Akin to a giant wiffle ball on the bank of the Garonne River, the 50ft Fly's Eye geodesic dome by R Buckminster Fuller is on public view for the first time since 1981. Every spring for the next three years, the futuristic structure will be a highlight of the newly-revamped Toulouse International Art Festival.
Fuller - visionary designer, inventor, philosopher - conceived the Fly's Eye Dome (the name was his idea) with its cylindrical openings as an 'autonomous dwelling machine'. He planned to make the modular structure into inexpensive, portable housing. With a water collection system and solar panels in some openings, it would be entirely self-sufficient.
By the 1970s he had patented the concept but needed somebody to realise it. John Warren, a California surfer and fibreglass expert, had built his own small domes around hexagons and pentagons, and was selling them as vacation shelters. Fuller ordered one, which Warren delivered to him at his daughter's home. Over tea, Fuller drew a dome with circles on a placemat. 'Do you think you might be able to build this?' he asked.
Warren went back to his shop, brushed up on spherical trigonometry, then assembled a prototype 12ft in diameter. The first person to come see it was Fuller's colleague Norman Foster, who was on vacation in California. 'Foster reported back [to Fuller] that it was a success,' recalls Warren. Fuller was so pleased by the result, he commissioned two bigger ones. In 1981 he exhibited the 50ft (15m) dome in Los Angeles. But two years later he passed away and the three domes disappeared, stored in a cow pasture in Northern California.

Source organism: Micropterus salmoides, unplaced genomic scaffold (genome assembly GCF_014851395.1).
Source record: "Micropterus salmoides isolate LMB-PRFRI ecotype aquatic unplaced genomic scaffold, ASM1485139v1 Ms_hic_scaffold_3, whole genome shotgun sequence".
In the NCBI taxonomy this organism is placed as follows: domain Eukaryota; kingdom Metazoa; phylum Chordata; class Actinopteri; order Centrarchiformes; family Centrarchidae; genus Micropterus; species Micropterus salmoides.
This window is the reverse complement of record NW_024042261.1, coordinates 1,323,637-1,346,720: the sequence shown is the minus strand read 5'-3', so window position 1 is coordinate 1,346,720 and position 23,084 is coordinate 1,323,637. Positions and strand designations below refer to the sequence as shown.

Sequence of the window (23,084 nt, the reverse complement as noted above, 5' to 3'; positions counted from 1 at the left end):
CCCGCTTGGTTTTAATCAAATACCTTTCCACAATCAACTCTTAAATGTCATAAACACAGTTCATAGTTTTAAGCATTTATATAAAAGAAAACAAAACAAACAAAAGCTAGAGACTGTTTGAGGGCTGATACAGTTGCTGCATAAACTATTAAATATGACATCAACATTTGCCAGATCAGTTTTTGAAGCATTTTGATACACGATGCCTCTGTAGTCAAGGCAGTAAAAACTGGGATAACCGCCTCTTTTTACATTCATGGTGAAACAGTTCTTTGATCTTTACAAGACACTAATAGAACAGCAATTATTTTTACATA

In recent years the two smaller ones found buyers: Norman Foster (the 12ft prototype) and real estate developer Craig Robins (the 24ft version). Last year, the Buckminster Fuller Institute started looking for a collector to purchase and restore the 50-foot Fly's Eye dome, by now in serious disrepair. 'It was incredibly important to get it out into the world,' says the Institute's Executive Director, Elizabeth Thompson. They called Robert Rubin, who owns iconic houses by Jean Prouvé and Pierre Chareau, and he immediately accepted, acquiring the dome, together with his wife Stephane Samuel.
Rubin then contacted his friend Jean-Marc Bustamante, director of the newly-revamped Toulouse art festival, and suggested lending it to the event. 'We found an ideal location on the river's edge at Port Viguerie,' Bustamante says. 'It would be at the centre of the festival and also provide a very beautiful symbol: an eye.'
And here it sits, gleaming magnificently with its new coat of high-performance paint in the southern French sun. John Warren was among the Americans who flew to Toulouse to help install it. 'I had done a lot of hard work on it 35 years before, and to see it neglected for that long a time was heartbreaking,' he says. Now, seeing it once again made him 'absolutely joyful'.